Category Archives: tourism

Greater Flamingoes in Mannar and Sri Lanka

The Greater Flamingo (Phoenicopterus roseus) is an uncommon migrant bird species found in Sri Lanka, and is a major attraction among avitourists. Jaffna Peninsula, Mannar Island, and the southeastern coastal areas are the known strongholds of this species in Sri Lanka.

Continue reading

1 Comment

Filed under accountability, heritage, landscape wondrous, life stories, photography, pilgrimages, sri lankan society, the imaginary and the real, tourism, travelogue, wild life, world events & processes

Paul McNamee steps into the Djokovic Courtside Drama

Paul McNamee in The Age, 15 January 2022, where the title reads “Djokovic an easy target in anti-vaxxer witch hunt”

Clearly, the outcome of the Federal Court case on Sunday has implications for Novak Djokovic. How about for the Australian Open?

The Australian Open is far and away Australia’s biggest international sporting event. Hosting all the world’s best tennis players in arguably the best sporting precinct in the world, it generates close to one billion dollars in economic impact for the state of Victoria. It puts Melbourne front and centre on the world stage for two weeks but, this year, for all the wrong reasons.

Continue reading

3 Comments

Filed under accountability, asylum-seekers, Australian culture, australian media, coronavirus, cultural transmission, disparagement, fundamentalism, governance, historical interpretation, landscape wondrous, legal issues, life stories, martyrdom, performance, politIcal discourse, psychological urges, security, self-reflexivity, slanted reportage, taking the piss, terrorism, the imaginary and the real, tourism, trauma, truth as casualty of war, unusual people, vengeance, war reportage, world events & processes, zealotry

More Tourists reaching Sri Lanka Now, But … …..

Tourism Minister overwhelmed by rebound in arrivals. Nearly 130,000 tourists have come since reopening of borders in late Jan. With just 15 days to year-end, original target of 200,000 tourists unachievable


[However} a record 24,773 tourists have arrived in the country within the first two weeks of December, reinforcing the industry’s optimism for the winter season. “There is a significant increase in the tourist arrivals to the country from September, and we hope the trend will continue,” Tourism Minister Prasanna Ranatunga said yesterday.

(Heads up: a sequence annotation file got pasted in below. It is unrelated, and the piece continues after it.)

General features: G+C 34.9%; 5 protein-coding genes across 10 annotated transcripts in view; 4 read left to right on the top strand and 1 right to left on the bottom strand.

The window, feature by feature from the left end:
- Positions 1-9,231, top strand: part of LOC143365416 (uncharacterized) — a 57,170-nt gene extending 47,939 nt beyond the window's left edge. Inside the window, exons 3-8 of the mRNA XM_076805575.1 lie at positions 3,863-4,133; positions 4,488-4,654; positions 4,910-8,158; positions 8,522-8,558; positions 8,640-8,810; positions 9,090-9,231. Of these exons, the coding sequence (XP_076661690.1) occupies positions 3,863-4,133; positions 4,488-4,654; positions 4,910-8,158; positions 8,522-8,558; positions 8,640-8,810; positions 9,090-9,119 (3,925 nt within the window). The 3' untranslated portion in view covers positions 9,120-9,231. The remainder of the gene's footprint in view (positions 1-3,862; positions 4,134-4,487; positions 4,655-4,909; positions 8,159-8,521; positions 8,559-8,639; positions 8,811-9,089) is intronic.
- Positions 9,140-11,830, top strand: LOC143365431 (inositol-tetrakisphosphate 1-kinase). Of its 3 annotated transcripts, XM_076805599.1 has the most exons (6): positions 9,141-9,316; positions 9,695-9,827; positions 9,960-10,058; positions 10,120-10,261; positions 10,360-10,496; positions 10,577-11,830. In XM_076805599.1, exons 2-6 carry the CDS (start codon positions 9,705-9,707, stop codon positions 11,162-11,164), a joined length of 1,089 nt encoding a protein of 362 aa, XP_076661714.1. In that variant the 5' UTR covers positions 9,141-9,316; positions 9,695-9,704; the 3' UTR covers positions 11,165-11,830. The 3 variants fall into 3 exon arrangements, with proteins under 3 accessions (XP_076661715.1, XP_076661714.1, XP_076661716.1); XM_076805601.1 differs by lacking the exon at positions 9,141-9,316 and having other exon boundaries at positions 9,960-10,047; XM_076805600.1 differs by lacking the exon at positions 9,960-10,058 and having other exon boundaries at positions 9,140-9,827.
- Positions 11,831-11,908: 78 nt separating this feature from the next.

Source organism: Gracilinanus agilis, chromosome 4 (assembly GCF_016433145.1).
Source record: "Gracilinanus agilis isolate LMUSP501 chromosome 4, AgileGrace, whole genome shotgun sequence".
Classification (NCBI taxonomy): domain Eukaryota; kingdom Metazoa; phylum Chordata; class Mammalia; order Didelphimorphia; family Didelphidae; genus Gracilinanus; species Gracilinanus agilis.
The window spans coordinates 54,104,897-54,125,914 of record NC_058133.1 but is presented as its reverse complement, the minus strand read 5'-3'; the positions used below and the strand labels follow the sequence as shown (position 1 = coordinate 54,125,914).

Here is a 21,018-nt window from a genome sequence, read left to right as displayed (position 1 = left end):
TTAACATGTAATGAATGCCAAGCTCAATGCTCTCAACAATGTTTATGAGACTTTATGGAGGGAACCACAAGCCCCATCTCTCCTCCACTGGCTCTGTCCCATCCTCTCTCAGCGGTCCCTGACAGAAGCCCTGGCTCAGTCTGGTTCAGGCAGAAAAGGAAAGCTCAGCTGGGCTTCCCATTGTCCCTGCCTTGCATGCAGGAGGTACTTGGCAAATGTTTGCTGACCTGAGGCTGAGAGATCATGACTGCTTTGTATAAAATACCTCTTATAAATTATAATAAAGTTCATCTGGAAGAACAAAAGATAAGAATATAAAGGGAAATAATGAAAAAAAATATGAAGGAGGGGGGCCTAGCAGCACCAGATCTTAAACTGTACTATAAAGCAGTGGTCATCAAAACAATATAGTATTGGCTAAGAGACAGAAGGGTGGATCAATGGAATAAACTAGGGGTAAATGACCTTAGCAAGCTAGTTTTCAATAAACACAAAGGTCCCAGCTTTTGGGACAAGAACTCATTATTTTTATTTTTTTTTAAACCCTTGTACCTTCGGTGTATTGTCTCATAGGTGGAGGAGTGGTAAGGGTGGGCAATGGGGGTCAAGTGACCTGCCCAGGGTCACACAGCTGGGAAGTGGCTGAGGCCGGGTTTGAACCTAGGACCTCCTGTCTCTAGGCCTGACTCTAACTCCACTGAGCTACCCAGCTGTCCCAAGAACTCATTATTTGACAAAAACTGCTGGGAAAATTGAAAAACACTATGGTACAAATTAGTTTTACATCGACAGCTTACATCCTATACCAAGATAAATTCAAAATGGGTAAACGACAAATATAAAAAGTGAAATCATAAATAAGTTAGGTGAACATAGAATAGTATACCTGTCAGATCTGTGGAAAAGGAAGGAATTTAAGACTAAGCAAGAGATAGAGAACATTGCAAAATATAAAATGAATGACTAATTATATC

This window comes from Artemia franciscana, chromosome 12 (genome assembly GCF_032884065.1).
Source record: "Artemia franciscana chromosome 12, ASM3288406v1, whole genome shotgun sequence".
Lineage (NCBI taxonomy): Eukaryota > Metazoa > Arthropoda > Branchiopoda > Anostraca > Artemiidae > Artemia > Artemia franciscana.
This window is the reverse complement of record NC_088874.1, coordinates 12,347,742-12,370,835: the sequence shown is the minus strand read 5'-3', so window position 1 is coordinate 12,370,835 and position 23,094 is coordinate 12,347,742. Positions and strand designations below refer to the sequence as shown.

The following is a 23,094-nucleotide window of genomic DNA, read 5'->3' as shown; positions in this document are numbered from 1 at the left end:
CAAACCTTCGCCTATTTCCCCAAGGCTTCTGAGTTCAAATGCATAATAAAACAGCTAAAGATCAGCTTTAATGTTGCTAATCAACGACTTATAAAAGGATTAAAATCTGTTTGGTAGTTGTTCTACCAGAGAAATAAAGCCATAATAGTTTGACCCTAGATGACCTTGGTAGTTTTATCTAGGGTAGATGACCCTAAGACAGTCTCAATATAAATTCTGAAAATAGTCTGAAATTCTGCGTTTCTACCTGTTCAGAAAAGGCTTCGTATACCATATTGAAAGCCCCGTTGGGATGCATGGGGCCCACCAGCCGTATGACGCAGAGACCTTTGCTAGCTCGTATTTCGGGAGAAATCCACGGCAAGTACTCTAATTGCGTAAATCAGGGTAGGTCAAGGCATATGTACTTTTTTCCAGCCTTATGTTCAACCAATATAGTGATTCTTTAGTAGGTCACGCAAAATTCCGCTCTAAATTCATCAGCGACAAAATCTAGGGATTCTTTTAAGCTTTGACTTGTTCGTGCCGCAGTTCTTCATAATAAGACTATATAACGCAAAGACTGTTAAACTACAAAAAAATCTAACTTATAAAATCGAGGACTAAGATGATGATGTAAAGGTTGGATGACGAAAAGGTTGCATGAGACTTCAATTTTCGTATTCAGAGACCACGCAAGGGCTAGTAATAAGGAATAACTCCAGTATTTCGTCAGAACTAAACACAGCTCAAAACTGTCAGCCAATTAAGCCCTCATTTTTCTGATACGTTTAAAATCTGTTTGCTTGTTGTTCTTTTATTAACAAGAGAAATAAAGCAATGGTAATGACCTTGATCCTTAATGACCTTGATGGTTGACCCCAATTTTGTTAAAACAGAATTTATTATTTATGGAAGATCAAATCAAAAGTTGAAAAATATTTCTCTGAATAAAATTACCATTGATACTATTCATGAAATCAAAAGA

Continue reading

1 Comment

Filed under accountability, cultural transmission, foreign policy, governance, heritage, historical interpretation, island economy, landscape wondrous, life stories, nature's wonders, performance, politIcal discourse, propaganda, sri lankan society, tourism, transport and communications, travelogue, unusual people, world events & processes

Geoffrey Bawa’s Lunuganga in Colour with Chandra Dasswatte

A Christmas special! We are so happy to be able to share with you this special vlog that we’ve been wanting to create for oh so long! This is one of Sri Lankas best kept secrets and its something we want to share with travelers who have a keen interest in local architecture and history. it was an absolute honour to have Channa Dasswatte share some amazing insight into the life & work of Geoffrey Bawa & his Lunuganga Estate. Hope you guys enjoy this vlog as much as we did making. Wishing you all a very happy Holidays!

Leave a comment

Filed under architects & architecture, art & allure bewitching, cultural transmission, economic processes, education, heritage, historical interpretation, landscape wondrous, life stories, modernity & modernization, nature's wonders, performance, photography, self-reflexivity, sri lankan society, the imaginary and the real, tolerance, tourism, travelogue, unusual people, world events & processes

Sri Lanka’s Wildcats: In the Depths of the Jungle

Uditha Devapriya, in The Island, 18 December 2021, …. Review of Phantoms of the Night: Wildcats of Sri Lanka, by Thilak Jayaratne, Janaka Gallangoda, Nadika Hapuarachchi, and Madura de Silva …..  Chaya Publishers, 2022,… 160 pp…. with highlighting imposed by the Editor, Thuppahi.

The leopard is perhaps the most photographed animal in Sri Lanka. Slinking through grassy terrains and up sprawling trees, it has acquired a life of its own. Elusive and enigmatic, it tends to avoid human contact, preferring to lay low. This only belies its reputation as one the country’s most fearsome hunters, the undisputed elite among its predators. Indeed, the number of photographs and exhibitions organised every other year attest to its place in our collective consciousness. Although the lion has become the definitive symbol of the country, it is the leopard which has come to epitomise our forests and our parks.

Continue reading

1 Comment

Filed under art & allure bewitching, cultural transmission, education, heritage, landscape wondrous, life stories, sri lankan society, tourism, transport and communications, travelogue, unusual people, wild life, world events & processes

Eerie Splendour: Wild Animals in The Depths of Darkness

Introducing “Phantoms of the Night” by  De Silva, Gallangoda Happuaracchi & Jayaratne